Measuring Earthquakes – a short guide to Richter Scale

Whenever a major earthquake is in the news, you’ll probably hear about its Richter scale rating. You might also hear about its Mercalli Scale rating, though this isn’t discussed as often. These two ratings describe the power of the earthquake from two different perspectives. The Richter magnitude scale is a scale of numbers used to tell the size of earthquakes. Charles Richter developed the Richter Scale in 1935. His scale was based on theseismogram measured by a particular type of seismometer at a distance of 100 kilometres (62 mi) from the earthquake.

Charles Richter
Charles Richter

Earthquakes 4.5 or higher on the Richter scale can be measured by tools all over the world.

The scale is logarithmic, with a base of 10. The amplitude of an earthquake that scores 3.0 is about 10 times the amplitude of one that scores 2.0. The energy that is released increases by a factor of about 32. 

A majority of quakes register less than 3 on the Richter scale; these tremors, called microquakes, aren’t even felt by humans. Only a tiny portion — 15 or so of the 1.4 million quakes that register above 2.0 — register at 7 or above, which the threshold for a quake being considered major [source: USGS]. The biggest quake in recorded history was the 9.5 quake that struck Chile in 1960. It killed nearly 1,900 people and caused about $4 billion in damage in 2010 dollars [source: USGS]. Generally, you won’t see much damage from earthquakes that register below 4 on the Richter scale.

Descriptor

Richter Magnitude number

Damage caused by the earthquake

Frequency of occurrence

Micro

Less than 2.0

Micro (very small) earthquakes, people cannot feel these.

About 8,000 each day

Very minor

2.0-2.9

People do not feel these, but seismographs are able to detect them.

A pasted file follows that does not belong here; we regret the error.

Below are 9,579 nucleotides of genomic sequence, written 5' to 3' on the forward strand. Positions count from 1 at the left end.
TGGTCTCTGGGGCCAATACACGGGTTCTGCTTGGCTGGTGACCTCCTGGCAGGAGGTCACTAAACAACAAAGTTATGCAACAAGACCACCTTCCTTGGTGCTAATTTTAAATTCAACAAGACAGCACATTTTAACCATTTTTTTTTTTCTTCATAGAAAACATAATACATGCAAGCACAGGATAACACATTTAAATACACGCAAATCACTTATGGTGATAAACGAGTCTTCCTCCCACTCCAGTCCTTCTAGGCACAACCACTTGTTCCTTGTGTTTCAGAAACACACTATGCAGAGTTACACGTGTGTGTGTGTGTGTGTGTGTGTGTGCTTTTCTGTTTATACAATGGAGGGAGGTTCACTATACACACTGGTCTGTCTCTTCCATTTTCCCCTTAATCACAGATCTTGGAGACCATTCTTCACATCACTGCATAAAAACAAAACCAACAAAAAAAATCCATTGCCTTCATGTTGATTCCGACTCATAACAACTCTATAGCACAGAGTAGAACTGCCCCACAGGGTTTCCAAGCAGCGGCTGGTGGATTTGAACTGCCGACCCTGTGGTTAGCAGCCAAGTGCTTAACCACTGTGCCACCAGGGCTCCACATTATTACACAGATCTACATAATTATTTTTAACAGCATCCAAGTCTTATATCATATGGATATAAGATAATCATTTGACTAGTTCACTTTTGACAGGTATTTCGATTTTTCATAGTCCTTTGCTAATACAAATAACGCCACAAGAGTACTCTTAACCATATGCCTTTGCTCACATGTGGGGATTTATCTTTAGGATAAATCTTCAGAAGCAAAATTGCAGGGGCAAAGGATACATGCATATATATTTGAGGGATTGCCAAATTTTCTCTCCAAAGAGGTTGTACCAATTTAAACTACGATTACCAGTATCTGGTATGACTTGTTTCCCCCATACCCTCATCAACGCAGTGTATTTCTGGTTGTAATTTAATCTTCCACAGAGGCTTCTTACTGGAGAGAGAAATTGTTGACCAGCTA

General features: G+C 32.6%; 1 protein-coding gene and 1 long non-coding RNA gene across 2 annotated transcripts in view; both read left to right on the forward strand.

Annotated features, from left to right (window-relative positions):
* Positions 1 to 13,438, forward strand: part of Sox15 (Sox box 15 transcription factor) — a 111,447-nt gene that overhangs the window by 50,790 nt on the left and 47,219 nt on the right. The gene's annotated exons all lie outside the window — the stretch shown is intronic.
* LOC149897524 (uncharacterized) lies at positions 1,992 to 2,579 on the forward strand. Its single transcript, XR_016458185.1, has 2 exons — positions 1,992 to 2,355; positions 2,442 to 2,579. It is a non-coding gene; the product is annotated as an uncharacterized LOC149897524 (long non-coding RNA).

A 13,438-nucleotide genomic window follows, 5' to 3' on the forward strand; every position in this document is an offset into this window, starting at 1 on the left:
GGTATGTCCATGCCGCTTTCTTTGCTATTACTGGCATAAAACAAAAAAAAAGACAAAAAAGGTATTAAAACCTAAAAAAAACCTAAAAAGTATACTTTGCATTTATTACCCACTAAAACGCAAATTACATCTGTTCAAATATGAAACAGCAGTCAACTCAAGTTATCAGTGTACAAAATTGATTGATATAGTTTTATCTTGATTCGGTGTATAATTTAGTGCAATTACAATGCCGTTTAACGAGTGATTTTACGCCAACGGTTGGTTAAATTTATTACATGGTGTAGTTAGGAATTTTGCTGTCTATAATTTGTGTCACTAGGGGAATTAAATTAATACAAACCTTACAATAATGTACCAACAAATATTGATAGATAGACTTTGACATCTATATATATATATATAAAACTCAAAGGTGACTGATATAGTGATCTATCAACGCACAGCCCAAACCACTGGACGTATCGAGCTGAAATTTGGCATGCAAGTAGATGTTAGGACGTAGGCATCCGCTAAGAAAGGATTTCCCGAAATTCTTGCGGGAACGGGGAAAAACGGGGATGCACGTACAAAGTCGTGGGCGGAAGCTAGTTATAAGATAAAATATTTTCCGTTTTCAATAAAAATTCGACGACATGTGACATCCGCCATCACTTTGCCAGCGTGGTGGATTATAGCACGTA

About 1,000 per day

Minor

3.0-3.9

People often feel these, but they rarely cause damage.

About 49,000 each year

Light

4.0-4.9

Objects inside houses are disturbed, causing noise. Nothing is damaged.

About 6,200 each year

Moderate

5.0-5.9

Buildings that are not built well may be damaged. Light objects inside a house may be moved.

About 800 per year

Strong

6.0-6.9

Moderately powerful. May cause a lot of damage in a larger area.

About 120 per year

Major

7.0-7.9

Can damage things seriously over larger areas.

About 18 per year

Great

8.0-9.9

Massive damage is caused. Heavy objects are thrown into the air and cracks appear on the ground, as well as visible shockwaves. Overhead highways may be destroyed, and buildings are toppled.

About 1 per 20 years

Meteoric

10.0+

There are no records of anything of this size. The vibration is about the same as that of a 15 mi meteor.

Unknown

(Adapted from U.S. Geological Survey documents)

The earthquake with the biggest recorded magnitude was the Great Chilean Earthquake. It had a magnitude of 9.5 (approximately 9.5 on the Richter scale) and occurred in 1960. About 6,000 people died because of the earthquake.